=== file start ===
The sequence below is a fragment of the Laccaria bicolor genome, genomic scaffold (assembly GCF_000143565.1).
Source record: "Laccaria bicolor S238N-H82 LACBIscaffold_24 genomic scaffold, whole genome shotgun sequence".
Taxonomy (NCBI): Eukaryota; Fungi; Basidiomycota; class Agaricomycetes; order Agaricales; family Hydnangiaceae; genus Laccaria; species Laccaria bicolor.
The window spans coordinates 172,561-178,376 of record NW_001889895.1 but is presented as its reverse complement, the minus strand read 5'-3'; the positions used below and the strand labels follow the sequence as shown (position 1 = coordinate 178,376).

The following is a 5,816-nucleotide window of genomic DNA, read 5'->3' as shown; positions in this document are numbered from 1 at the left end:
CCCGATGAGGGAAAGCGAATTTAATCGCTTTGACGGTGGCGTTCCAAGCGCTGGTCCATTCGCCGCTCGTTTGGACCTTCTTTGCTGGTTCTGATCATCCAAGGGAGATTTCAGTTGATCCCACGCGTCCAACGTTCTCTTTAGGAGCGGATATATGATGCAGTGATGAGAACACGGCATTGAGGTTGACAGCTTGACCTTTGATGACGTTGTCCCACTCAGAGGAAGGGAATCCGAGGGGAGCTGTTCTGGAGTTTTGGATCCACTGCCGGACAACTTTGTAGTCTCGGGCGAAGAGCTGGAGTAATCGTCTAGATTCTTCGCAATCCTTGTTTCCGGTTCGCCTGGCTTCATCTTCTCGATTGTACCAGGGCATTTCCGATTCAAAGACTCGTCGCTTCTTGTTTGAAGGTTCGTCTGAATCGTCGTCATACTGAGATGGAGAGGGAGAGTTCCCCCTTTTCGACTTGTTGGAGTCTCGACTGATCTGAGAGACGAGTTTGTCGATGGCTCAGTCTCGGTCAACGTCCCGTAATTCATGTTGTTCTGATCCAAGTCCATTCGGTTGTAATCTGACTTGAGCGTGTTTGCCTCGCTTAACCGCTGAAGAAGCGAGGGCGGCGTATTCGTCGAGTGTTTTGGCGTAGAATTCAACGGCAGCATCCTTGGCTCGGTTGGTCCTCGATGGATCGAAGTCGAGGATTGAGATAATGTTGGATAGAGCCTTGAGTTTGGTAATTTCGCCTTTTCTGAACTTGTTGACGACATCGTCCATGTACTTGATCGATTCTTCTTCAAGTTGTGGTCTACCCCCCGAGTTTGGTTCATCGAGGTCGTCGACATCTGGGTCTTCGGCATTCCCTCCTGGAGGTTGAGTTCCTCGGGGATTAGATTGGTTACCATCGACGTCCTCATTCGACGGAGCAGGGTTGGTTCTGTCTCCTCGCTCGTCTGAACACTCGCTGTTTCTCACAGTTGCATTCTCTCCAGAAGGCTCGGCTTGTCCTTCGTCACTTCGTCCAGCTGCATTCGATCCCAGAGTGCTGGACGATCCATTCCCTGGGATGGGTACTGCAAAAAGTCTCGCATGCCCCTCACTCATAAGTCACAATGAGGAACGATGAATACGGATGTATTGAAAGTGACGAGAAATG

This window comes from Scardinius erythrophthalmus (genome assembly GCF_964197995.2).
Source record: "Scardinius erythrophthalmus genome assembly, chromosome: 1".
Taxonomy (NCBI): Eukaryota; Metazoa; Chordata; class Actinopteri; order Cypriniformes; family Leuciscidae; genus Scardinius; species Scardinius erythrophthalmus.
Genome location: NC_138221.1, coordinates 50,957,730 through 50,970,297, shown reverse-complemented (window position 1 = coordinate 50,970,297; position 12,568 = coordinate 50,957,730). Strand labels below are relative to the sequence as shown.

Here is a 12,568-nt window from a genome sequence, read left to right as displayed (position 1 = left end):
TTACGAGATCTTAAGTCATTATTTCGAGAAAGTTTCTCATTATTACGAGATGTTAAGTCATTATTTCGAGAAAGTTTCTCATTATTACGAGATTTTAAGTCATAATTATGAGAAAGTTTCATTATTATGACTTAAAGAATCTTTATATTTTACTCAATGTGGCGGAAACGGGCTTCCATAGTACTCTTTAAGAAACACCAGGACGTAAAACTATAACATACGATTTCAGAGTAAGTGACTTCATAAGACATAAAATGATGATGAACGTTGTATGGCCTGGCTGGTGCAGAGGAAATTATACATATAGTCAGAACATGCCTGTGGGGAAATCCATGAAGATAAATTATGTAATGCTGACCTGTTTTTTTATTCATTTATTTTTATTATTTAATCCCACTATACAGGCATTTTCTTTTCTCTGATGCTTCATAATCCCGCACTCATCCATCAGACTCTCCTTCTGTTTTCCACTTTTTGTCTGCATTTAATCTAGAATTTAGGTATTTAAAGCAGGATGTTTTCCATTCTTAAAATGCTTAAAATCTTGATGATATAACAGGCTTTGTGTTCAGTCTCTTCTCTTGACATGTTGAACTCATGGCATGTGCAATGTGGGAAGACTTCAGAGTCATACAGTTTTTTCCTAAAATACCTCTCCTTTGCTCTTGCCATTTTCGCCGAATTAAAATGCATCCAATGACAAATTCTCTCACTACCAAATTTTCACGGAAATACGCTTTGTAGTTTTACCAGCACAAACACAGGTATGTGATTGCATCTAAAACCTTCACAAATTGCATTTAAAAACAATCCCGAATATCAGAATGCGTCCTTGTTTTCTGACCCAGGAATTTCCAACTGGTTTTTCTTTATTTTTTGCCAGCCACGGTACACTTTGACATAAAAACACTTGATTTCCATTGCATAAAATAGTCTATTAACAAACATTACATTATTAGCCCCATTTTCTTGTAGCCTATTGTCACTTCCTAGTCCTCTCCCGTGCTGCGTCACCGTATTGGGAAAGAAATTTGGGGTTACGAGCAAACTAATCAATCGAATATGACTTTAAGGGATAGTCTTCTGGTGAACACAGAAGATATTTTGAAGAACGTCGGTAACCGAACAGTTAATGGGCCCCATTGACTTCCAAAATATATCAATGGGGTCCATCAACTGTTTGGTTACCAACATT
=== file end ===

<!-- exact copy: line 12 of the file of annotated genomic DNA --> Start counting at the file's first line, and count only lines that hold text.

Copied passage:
TTACGAGATCTTAAGTCATTATTTCGAGAAAGTTTCTCATTATTACGAGATGTTAAGTCATTATTTCGAGAAAGTTTCTCATTATTACGAGATTTTAAGTCATAATTATGAGAAAGTTTCATTATTATGACTTAAAGAATCTTTATATTTTACTCAATGTGGCGGAAACGGGCTTCCATAGTACTCTTTAAGAAACACCAGGACGTAAAACTATAACATACGATTTCAGAGTAAGTGACTTCATAAGACATAAAATGATGATGAACGTTGTATGGCCTGGCTGGTGCAGAGGAAATTATACATATAGTCAGAACATGCCTGTGGGGAAATCCATGAAGATAAATTATGTAATGCTGACCTGTTTTTTTATTCATTTATTTTTATTATTTAATCCCACTATACAGGCATTTTCTTTTCTCTGATGCTTCATAATCCCGCACTCATCCATCAGACTCTCCTTCTGTTTTCCACTTTTTGTCTGCATTTAATCTAGAATTTAGGTATTTAAAGCAGGATGTTTTCCATTCTTAAAATGCTTAAAATCTTGATGATATAACAGGCTTTGTGTTCAGTCTCTTCTCTTGACATGTTGAACTCATGGCATGTGCAATGTGGGAAGACTTCAGAGTCATACAGTTTTTTCCTAAAATACCTCTCCTTTGCTCTTGCCATTTTCGCCGAATTAAAATGCATCCAATGACAAATTCTCTCACTACCAAATTTTCACGGAAATACGCTTTGTAGTTTTACCAGCACAAACACAGGTATGTGATTGCATCTAAAACCTTCACAAATTGCATTTAAAAACAATCCCGAATATCAGAATGCGTCCTTGTTTTCTGACCCAGGAATTTCCAACTGGTTTTTCTTTATTTTTTGCCAGCCACGGTACACTTTGACATAAAAACACTTGATTTCCATTGCATAAAATAGTCTATTAACAAACATTACATTATTAGCCCCATTTTCTTGTAGCCTATTGTCACTTCCTAGTCCTCTCCCGTGCTGCGTCACCGTATTGGGAAAGAAATTTGGGGTTACGAGCAAACTAATCAATCGAATATGACTTTAAGGGATAGTCTTCTGGTGAACACAGAAGATATTTTGAAGAACGTCGGTAACCGAACAGTTAATGGGCCCCATTGACTTCCAAAATATATCAATGGGGTCCATCAACTGTTTGGTTACCAACATT